The Armory Show, 2018

Booth 310, Pier 92

March 8 – 11, 2018

Installation view, Helwaser Gallery, Booth 310

Installation view, Helwaser Gallery, Booth 310

Installation view, Helwaser Gallery, Booth 310

Tom Wesselmann
Sunset Nude with Wesselmann Still Life, 2004
Oil on canvas
56h x 77w in
142.24 x 195.58 cm
John Chamberlain
Schadenfreude, 1993
Paint and Chromium-plated steel
27h x 48w x 25d in
68.58h x 121.92w x 63.50d cm
Theodoros Stamos
Infinity Field-Knossos, 1973-74
Acrylic on canvas
90 x 48 in
228.60 x 121.92 cm
Adolph Gottlieb
Asterisk on Brown, 1967
Oil on canvas
40 x 30 in
101.60 x 76.20 cm
Sam Francis
Untitled, 1965
Gouache on Paper
71 3/4 x 36 3/4 in
182.25 x 93.34 cm
Roy Lichtenstein
Drawing for Modern Painting Triptych II, 1967
Graphite and colored pencils on paper
4 1/4 x 10 in
10.79 x 25.40 cm

Press Release

Helwaser Gallery is pleased to present at Booth 310, Pier 92, The Armory Show 2018. This will be the gallery's fourth consecutive year of participation. This year, the gallery focuses on the Pop art movement, bringing together major works by seminal artists often associated with it. In particular, the gallery will be showing works by the artist Tom Wesselmann, known for his idiosyncratic style that emphasised the glamor and effervescence of the American nude.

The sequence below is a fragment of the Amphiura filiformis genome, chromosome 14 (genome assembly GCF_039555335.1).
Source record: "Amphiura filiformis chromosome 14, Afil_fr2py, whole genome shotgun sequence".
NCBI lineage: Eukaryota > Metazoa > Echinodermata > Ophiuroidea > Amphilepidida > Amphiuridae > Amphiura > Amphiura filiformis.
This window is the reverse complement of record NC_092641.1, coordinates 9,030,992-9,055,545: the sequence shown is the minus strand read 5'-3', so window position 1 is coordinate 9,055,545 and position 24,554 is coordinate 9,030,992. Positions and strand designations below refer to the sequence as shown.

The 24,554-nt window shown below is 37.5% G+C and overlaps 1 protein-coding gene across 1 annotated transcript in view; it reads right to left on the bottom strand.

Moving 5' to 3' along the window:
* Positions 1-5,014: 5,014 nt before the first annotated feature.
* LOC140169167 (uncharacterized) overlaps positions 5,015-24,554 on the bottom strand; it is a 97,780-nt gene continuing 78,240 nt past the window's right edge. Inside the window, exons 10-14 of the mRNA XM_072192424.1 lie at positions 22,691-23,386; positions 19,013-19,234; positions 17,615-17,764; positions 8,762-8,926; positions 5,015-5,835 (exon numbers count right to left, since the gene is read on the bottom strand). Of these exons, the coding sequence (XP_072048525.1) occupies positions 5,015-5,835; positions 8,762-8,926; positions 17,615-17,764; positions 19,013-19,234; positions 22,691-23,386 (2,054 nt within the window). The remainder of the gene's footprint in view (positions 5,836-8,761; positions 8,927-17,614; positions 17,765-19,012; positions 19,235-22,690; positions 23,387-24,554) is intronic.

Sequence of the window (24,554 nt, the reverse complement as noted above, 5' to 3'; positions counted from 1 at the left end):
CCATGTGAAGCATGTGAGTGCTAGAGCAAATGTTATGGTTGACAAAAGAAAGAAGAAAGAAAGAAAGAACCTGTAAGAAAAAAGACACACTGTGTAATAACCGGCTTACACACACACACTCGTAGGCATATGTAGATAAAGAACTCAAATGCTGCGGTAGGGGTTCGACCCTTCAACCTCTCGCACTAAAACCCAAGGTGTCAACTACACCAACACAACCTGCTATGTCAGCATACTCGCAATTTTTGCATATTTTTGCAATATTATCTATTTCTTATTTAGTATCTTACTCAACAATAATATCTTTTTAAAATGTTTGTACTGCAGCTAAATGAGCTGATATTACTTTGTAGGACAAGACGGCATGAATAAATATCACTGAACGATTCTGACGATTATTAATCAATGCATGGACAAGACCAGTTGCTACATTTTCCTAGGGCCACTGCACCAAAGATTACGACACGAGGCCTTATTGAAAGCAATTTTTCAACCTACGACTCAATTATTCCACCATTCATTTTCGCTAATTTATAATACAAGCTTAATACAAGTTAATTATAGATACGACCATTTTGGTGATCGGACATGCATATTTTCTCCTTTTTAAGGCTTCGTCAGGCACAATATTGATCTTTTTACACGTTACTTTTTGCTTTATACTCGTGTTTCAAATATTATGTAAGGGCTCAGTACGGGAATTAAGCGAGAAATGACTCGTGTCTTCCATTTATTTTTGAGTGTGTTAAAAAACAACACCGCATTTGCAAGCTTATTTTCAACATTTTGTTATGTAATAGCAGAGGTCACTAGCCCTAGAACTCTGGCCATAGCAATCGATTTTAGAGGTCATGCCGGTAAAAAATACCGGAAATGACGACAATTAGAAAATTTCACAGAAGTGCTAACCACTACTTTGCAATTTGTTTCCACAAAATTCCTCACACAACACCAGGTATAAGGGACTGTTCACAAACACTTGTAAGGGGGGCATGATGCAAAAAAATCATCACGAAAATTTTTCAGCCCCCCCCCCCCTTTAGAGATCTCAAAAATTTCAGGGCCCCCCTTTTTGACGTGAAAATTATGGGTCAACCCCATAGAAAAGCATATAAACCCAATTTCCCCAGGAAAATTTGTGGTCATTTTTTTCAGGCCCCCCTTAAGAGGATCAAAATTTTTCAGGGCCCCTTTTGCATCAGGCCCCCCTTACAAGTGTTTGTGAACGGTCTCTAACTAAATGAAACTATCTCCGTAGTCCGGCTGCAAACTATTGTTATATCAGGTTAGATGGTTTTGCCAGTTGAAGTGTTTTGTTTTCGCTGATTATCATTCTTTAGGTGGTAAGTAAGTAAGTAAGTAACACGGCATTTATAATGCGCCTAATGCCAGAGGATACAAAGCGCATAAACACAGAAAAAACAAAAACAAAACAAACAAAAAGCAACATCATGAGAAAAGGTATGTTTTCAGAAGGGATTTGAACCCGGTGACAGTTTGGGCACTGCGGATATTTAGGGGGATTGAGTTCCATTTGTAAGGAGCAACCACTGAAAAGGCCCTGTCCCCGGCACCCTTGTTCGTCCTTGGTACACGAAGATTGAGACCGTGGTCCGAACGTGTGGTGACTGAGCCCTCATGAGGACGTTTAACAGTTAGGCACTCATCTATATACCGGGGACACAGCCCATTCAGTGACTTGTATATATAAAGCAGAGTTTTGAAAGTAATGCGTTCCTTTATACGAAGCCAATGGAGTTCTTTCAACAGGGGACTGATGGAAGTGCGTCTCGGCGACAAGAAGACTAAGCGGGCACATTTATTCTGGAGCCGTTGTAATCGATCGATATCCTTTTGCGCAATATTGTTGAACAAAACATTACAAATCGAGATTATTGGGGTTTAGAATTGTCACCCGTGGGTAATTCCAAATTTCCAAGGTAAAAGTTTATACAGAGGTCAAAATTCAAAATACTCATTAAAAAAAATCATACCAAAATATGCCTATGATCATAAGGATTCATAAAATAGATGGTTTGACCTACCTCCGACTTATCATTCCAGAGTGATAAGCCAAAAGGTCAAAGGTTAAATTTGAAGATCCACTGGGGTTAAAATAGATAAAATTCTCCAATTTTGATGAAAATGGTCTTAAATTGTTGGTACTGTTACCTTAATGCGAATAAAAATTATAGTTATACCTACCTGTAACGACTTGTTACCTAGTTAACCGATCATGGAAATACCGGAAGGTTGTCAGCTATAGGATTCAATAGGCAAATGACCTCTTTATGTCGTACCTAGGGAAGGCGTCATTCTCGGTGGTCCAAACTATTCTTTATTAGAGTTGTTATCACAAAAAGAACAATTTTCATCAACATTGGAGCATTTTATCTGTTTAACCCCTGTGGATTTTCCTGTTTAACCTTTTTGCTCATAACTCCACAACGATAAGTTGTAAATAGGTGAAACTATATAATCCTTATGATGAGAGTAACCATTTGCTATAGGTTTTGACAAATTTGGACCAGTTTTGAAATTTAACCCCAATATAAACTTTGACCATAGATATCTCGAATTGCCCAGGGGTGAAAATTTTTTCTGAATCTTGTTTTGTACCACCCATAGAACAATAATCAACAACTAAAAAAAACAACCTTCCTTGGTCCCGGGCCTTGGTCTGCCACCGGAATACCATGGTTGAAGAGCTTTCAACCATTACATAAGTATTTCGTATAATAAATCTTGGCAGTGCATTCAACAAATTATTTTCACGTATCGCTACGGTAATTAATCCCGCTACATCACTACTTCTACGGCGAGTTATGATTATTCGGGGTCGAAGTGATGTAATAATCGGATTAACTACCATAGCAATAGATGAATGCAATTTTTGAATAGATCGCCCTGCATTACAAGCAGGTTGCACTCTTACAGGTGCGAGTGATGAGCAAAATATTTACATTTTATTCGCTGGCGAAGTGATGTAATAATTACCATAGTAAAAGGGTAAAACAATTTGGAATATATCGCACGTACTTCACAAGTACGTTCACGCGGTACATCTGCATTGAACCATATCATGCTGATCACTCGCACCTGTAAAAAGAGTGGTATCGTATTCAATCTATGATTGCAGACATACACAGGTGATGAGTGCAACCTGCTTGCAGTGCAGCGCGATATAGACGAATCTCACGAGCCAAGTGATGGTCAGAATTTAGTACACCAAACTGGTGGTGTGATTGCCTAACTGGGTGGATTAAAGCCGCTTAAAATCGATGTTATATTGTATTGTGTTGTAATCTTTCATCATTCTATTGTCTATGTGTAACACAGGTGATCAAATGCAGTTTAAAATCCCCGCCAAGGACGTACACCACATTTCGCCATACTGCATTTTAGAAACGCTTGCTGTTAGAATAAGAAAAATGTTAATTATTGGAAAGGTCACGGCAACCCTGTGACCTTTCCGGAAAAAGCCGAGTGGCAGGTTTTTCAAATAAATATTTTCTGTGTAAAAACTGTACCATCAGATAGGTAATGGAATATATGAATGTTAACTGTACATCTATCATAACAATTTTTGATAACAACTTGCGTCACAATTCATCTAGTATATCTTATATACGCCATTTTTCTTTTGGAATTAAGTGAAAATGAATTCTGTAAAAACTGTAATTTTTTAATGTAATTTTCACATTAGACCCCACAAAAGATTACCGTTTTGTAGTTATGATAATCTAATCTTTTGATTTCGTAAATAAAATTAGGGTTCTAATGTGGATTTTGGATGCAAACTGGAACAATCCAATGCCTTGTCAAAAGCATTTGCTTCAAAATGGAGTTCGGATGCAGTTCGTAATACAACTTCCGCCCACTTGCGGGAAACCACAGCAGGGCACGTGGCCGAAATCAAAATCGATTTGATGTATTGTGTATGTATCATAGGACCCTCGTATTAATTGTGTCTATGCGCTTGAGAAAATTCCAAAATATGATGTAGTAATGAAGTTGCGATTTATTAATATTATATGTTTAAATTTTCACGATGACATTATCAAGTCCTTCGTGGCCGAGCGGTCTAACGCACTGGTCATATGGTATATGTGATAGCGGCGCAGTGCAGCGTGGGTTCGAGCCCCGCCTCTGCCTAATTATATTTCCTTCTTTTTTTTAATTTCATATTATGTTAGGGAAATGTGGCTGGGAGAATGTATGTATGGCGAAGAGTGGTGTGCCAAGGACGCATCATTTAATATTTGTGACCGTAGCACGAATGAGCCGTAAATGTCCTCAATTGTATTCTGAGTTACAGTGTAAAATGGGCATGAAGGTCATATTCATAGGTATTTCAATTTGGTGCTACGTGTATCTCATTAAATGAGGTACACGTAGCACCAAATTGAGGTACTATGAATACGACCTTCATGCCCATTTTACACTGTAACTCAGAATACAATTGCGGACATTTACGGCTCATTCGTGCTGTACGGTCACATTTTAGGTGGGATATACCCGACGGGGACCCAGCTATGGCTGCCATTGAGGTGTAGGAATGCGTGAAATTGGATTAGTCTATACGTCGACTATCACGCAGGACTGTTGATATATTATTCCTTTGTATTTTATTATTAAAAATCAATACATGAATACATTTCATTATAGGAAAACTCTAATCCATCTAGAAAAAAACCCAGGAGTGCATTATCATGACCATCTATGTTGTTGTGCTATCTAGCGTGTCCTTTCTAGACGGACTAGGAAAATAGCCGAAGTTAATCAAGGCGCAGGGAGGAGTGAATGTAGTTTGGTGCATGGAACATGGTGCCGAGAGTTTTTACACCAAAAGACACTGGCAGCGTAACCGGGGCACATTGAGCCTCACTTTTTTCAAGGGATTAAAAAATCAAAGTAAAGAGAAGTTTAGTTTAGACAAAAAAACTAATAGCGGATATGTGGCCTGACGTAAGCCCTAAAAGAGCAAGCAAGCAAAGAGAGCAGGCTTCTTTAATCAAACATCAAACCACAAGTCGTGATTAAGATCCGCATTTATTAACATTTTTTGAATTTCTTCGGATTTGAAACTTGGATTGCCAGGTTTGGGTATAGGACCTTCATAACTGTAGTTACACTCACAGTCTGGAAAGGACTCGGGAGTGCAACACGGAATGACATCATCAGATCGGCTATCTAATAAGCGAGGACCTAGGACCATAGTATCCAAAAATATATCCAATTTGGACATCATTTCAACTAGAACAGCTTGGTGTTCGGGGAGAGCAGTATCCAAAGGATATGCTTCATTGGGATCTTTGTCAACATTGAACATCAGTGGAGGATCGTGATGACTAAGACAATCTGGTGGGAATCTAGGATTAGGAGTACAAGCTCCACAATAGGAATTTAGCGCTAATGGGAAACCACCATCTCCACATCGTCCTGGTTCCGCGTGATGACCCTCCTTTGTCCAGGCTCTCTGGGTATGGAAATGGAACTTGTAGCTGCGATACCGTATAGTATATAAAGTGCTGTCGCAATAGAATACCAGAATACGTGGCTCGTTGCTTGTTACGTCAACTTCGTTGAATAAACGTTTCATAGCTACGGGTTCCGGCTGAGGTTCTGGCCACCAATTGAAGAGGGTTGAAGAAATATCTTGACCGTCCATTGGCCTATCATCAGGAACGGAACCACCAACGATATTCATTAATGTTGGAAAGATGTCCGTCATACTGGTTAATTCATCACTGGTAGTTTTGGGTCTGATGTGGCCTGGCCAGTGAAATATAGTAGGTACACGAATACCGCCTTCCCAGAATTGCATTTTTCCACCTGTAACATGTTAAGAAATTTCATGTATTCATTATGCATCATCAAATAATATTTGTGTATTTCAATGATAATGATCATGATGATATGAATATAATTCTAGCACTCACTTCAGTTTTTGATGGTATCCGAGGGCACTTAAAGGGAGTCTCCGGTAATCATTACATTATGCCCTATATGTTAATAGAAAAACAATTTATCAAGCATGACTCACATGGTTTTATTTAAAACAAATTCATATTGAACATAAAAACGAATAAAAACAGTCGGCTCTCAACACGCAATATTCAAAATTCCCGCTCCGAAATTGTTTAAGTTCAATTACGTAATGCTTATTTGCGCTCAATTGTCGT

Beyond the 1960s, Pop artists were recognised for using color to allude to commercial pleasure, slickness and gloss. Pop artists celebrate commonplace objects and recognizable figures, drawing in the audience with the familiar. The booth will present works by Tom Wesselmann, Ed Ruscha, Yayoi Kusama, John Chamberlain, and Roy Lichtenstein. Works such as Tom Wesselmann's Sunset Nude with Wesselmann Still Life (2004) have a graphic sensibility, combining flatter planes with a vivid, eye-catching color palette. His mature works continued to reference the burgeoning of mass media in the intimate portrayals of his female subjects in vernacular environs, using a billboard-like fashion. 

Other works include John Chamberlain's sculpture, entitled Schadenfreude (1993), which likewise combines candy-colored hues on galvanised steel, becoming, as he once described “flashy like lipstick or eyeshadow”, highlighting his affinities with a formal abstract expressionism alongside his preoccupation with industrial materials.Japanese-born artist Yayoi Kusama deployed color to a different end in her seminal Infinity Nets series, using the interaction of colors and lines to create her dizzying canvases. These selected works, among others, will be on show to the public from March 8 -March 11 at The Armory Show.